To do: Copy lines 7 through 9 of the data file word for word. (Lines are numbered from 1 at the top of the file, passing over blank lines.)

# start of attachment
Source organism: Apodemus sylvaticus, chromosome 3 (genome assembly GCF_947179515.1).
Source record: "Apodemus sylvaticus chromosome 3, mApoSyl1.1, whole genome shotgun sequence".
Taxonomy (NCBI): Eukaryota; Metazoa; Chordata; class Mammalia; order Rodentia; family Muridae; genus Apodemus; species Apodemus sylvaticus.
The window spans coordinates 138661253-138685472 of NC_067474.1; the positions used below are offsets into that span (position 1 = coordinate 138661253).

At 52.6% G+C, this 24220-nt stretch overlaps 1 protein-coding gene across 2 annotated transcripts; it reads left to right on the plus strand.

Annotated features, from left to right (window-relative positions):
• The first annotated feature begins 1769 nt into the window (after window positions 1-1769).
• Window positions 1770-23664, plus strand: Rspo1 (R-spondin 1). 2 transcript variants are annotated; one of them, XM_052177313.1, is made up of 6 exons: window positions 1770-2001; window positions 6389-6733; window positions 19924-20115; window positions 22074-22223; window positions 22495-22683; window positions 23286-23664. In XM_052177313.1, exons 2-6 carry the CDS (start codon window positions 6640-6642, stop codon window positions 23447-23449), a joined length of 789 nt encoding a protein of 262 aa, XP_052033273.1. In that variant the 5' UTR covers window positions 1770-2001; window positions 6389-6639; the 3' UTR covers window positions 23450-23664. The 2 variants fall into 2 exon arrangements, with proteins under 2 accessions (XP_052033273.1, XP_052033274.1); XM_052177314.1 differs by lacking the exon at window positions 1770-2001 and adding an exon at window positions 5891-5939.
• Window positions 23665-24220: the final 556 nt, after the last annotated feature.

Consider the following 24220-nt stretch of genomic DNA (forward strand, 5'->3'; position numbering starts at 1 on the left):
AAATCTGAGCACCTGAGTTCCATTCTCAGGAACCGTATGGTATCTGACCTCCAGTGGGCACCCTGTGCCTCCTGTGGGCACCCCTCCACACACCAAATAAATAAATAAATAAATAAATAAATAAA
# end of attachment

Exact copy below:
• The first annotated feature begins 1769 nt into the window (after window positions 1-1769).
• Window positions 1770-23664, plus strand: Rspo1 (R-spondin 1). 2 transcript variants are annotated; one of them, XM_052177313.1, is made up of 6 exons: window positions 1770-2001; window positions 6389-6733; window positions 19924-20115; window positions 22074-22223; window positions 22495-22683; window positions 23286-23664. In XM_052177313.1, exons 2-6 carry the CDS (start codon window positions 6640-6642, stop codon window positions 23447-23449), a joined length of 789 nt encoding a protein of 262 aa, XP_052033273.1. In that variant the 5' UTR covers window positions 1770-2001; window positions 6389-6639; the 3' UTR covers window positions 23450-23664. The 2 variants fall into 2 exon arrangements, with proteins under 2 accessions (XP_052033273.1, XP_052033274.1); XM_052177314.1 differs by lacking the exon at window positions 1770-2001 and adding an exon at window positions 5891-5939.
• Window positions 23665-24220: the final 556 nt, after the last annotated feature.